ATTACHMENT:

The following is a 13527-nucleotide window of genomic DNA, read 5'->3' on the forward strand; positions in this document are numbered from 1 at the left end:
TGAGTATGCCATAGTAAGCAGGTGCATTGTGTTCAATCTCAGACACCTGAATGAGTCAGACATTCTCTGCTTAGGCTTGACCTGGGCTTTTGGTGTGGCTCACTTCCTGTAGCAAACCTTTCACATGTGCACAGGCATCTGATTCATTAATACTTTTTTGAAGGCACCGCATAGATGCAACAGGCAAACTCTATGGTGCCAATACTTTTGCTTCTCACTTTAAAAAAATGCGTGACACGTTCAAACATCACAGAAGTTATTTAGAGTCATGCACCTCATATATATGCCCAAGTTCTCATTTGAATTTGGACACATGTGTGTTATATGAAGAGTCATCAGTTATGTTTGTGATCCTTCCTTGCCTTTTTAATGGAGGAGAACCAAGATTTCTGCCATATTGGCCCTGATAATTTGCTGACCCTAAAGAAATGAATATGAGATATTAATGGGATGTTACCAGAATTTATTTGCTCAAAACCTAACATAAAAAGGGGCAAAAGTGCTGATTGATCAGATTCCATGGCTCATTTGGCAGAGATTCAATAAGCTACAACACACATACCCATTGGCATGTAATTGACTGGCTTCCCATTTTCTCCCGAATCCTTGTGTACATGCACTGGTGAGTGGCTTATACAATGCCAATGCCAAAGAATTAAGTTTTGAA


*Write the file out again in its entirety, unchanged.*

The following is a 13527-nucleotide window of genomic DNA, read 5'->3' on the forward strand; positions in this document are numbered from 1 at the left end:
TGAGTATGCCATAGTAAGCAGGTGCATTGTGTTCAATCTCAGACACCTGAATGAGTCAGACATTCTCTGCTTAGGCTTGACCTGGGCTTTTGGTGTGGCTCACTTCCTGTAGCAAACCTTTCACATGTGCACAGGCATCTGATTCATTAATACTTTTTTGAAGGCACCGCATAGATGCAACAGGCAAACTCTATGGTGCCAATACTTTTGCTTCTCACTTTAAAAAAATGCGTGACACGTTCAAACATCACAGAAGTTATTTAGAGTCATGCACCTCATATATATGCCCAAGTTCTCATTTGAATTTGGACACATGTGTGTTATATGAAGAGTCATCAGTTATGTTTGTGATCCTTCCTTGCCTTTTTAATGGAGGAGAACCAAGATTTCTGCCATATTGGCCCTGATAATTTGCTGACCCTAAAGAAATGAATATGAGATATTAATGGGATGTTACCAGAATTTATTTGCTCAAAACCTAACATAAAAAGGGGCAAAAGTGCTGATTGATCAGATTCCATGGCTCATTTGGCAGAGATTCAATAAGCTACAACACACATACCCATTGGCATGTAATTGACTGGCTTCCCATTTTCTCCCGAATCCTTGTGTACATGCACTGGTGAGTGGCTTATACAATGCCAATGCCAAAGAATTAAGTTTTGAA